How Do Energy Drinks Affect Sleep?

Written by Afy Okoye

Reviewed by Dr. Michael Breus

Our Editorial Process
Updated Regularly

Energy drinks contain caffeine and other stimulating substances, which may help you feel more awake, alert, and ready to take on the day. 

While energy drinks may help people temporarily feel more awake, they can also disrupt sleep in some individuals. In addition, energy drinks can sometimes cause unwanted side effects like heart racing, jitteriness, anxiety, and sleep disturbances. 

We take a closer look at how energy drinks affect the body, and how you can prevent energy drinks from interfering with your sleep.

How Energy Drinks Work

While energy drinks can contain a variety of different additives, caffeine is likely the main ingredient that stimulates the brain and helps people feel more alert. 

The amount of caffeine in energy drinks can vary widely. Energy drinks can have anywhere from 40 to 250 milligrams of caffeine in an 8-ounce portion. For comparison, an 8-ounce cup of coffee contains 95 to 200 milligrams of caffeine, while an 8-ounce cup of tea contains 14 to 60 milligrams of caffeine. 

The caffeine in energy drinks typically leads to an energy boost within one hour of consumption. Energy drinks and caffeine are linked to better performance on physical and mental tasks. In general, these effects can be felt for up to six hours. However, in some people, the effects of caffeine can be felt for even longer. 

Because the caffeine found in coffee and energy drinks can remain in the system for many hours, experts caution on the association between caffeine and sleeplessness. Besides caffeine, there are a number of other ingredients in energy drinks that might make sleep challenging. Some of these ingredients include sugar, ginseng, and guarana.

Caffeine and Sleep

Energy drinks often contain levels of caffeine associated with insomnia. A prevalent sleep disorder, insomnia is described as trouble falling asleep, staying asleep, or a combination of the two. When insomnia lasts longer than three months, it can be categorized as chronic. Ingesting stimulating substances like caffeine can contribute to chronic insomnia. 

Unfortunately, because of feeling tired upon waking, people with insomnia might consume more caffeine. The high daytime caffeine consumption can then make it more challenging to sleep at night. 

Having a drink that contains caffeine around dinner time could lead to difficulty sleeping that night. That’s because caffeine can stay active in the body for hours after being consumed. Consuming caffeine even six hours before bedtime can affect various aspects of sleep.

Some energy drinks contain the plant extract guarana. The seeds of the guarana plant contain more caffeine than any other plant. Thus, people who consume energy drinks that contain guarana and caffeine from other sources may be getting more total caffeine than they think. The additional caffeine can increase the potential for adverse effects. 

Sugar and Sleep 

Energy drinks often contain large amounts of sugar. In fact, one serving of an energy drink may contain up to 8 teaspoons of sugar.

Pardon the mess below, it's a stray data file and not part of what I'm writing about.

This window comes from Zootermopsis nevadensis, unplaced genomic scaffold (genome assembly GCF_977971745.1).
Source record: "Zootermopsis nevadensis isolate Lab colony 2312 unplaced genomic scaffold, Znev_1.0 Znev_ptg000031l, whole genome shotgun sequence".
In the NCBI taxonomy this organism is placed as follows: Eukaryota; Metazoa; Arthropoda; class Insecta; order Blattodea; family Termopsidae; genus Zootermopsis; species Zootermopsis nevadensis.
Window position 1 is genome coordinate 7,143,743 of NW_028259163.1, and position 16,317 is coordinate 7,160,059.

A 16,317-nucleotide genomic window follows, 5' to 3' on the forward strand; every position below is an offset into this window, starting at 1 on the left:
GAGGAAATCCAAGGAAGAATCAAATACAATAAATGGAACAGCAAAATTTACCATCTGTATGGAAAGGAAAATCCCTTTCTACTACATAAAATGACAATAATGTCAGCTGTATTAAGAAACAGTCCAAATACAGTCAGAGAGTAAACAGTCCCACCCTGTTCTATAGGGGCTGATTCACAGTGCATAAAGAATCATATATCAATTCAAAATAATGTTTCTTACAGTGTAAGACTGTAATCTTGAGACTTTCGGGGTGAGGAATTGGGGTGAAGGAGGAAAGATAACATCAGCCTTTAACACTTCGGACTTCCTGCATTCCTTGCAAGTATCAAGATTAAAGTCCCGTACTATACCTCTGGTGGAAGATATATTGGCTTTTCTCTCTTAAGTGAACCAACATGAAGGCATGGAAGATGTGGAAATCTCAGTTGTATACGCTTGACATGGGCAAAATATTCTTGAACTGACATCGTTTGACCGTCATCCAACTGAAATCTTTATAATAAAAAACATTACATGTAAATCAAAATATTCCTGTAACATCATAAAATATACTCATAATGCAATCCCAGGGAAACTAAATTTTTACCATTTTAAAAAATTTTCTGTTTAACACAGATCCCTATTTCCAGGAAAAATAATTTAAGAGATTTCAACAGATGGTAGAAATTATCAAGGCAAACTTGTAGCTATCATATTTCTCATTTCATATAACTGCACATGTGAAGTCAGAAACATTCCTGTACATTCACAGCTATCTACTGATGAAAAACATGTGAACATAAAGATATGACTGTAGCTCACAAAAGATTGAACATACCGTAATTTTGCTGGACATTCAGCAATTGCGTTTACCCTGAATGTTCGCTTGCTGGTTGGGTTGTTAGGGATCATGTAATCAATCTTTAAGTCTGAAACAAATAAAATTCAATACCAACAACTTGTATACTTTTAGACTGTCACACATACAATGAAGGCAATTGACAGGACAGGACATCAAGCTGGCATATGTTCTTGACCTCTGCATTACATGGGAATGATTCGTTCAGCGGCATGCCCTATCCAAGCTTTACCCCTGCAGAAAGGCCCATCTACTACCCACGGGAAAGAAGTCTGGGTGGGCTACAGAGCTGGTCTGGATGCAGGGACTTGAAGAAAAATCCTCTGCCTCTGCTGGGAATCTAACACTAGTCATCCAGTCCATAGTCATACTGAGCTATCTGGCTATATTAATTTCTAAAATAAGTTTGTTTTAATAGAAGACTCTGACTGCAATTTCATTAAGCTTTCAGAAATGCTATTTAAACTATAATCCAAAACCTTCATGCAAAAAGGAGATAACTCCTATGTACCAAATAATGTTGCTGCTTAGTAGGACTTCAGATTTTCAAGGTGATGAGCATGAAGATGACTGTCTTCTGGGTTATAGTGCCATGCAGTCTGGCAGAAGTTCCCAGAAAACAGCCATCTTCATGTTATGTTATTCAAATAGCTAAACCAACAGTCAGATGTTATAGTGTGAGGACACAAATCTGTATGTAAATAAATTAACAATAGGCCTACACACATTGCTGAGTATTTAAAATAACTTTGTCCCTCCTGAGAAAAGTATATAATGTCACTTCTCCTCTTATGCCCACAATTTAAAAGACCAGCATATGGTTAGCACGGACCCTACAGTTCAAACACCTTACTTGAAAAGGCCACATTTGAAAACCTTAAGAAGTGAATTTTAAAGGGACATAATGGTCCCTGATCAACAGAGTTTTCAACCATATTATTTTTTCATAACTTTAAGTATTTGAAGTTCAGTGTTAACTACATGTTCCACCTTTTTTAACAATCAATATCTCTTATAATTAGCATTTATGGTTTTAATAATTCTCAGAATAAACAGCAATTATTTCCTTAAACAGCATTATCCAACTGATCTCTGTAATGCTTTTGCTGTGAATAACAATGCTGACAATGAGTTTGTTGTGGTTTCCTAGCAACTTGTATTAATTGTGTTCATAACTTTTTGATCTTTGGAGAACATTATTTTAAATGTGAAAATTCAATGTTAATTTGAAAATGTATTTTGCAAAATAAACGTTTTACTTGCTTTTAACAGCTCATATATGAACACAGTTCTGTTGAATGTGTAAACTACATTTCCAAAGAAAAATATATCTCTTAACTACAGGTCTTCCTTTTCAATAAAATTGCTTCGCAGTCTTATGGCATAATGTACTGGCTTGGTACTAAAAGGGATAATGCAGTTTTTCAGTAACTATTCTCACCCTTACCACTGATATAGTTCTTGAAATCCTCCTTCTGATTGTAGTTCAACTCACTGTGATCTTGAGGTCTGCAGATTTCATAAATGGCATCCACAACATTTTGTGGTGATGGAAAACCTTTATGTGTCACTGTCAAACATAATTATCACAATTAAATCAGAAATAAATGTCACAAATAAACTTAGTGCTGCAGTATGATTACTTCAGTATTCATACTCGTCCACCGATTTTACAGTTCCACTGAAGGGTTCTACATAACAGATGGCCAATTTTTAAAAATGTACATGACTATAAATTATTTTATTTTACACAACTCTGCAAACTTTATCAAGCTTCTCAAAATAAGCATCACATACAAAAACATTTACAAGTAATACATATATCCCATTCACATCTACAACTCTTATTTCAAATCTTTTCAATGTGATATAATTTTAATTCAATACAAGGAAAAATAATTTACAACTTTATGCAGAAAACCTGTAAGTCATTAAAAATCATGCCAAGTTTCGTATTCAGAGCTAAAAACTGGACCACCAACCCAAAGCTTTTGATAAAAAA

Unfortunately, sugar can negatively affect sleep, and experts think there may actually be a two-way relationship between sugar and sleep. Those who consume more sugar may have a lower quality of sleep, while those who sleep for fewer hours may consume more sugar during the day. 

Ginseng and Sleep

Some energy drinks contain ginseng at various amounts. Ginseng is an herbal supplement that researchers believe may help increase energy and improve memory. Yet, experts also report that ginseng can be associated with insomnia.  

There are two kinds of ginseng, including American ginseng and Panax ginseng. 

American ginseng grows in North America and experts report it may help with various health concerns and enhance the body’s resilience to everyday stressors. Yet, in high doses, American ginseng can cause trouble sleeping. 

Panax ginseng, also known as Korean ginseng, is an herb taken as a remedy for different health concerns. Unfortunately, the most common side effect of Panax ginseng is difficulty with sleep. This is typically seen with higher doses of Panax ginseng. 

Why Do Energy Drinks Make You Tired?

Though it seems unexpected, some people experience tiredness after consuming energy drinks There are a number of reasons why tiredness and caffeinated energy drinks can sometimes go hand-in-hand.

Energy Drinks Can Cause Dehydration

Energy drinks containing caffeine are diuretics. This means they encourage urination. Unless water is consumed as well, energy drinks might cause dehydration.

While caffeine encourages alertness and mental focus, dehydration has some of the opposite effects. Depending on the severity, dehydration can cause fatigue, confusion, dizziness, and other symptoms. Therefore, dehydration may make it more difficult to perform cognitive tasks. 

Caffeine Tolerance Might Reduce the Effects of Drinking Energy Drinks

Over time, the same amount of caffeine-containing energy drinks might not produce the energy boosting effects they once did. This might be due to caffeine tolerance, which happens when you need more and more caffeine to get the same alerting effects. 

You may think that adding more caffeine to overcome tolerance is a solution, but it is probably not the best practice. This is because, at higher levels, caffeine can cause more negative side effects, severe health problems, and even be toxic. 

If you think you may be developing a tolerance to your energy drinks, consider discussing your concerns with a health care provider. 

More Energy Drink Consumption Doesn’t Necessarily Mean More Alertness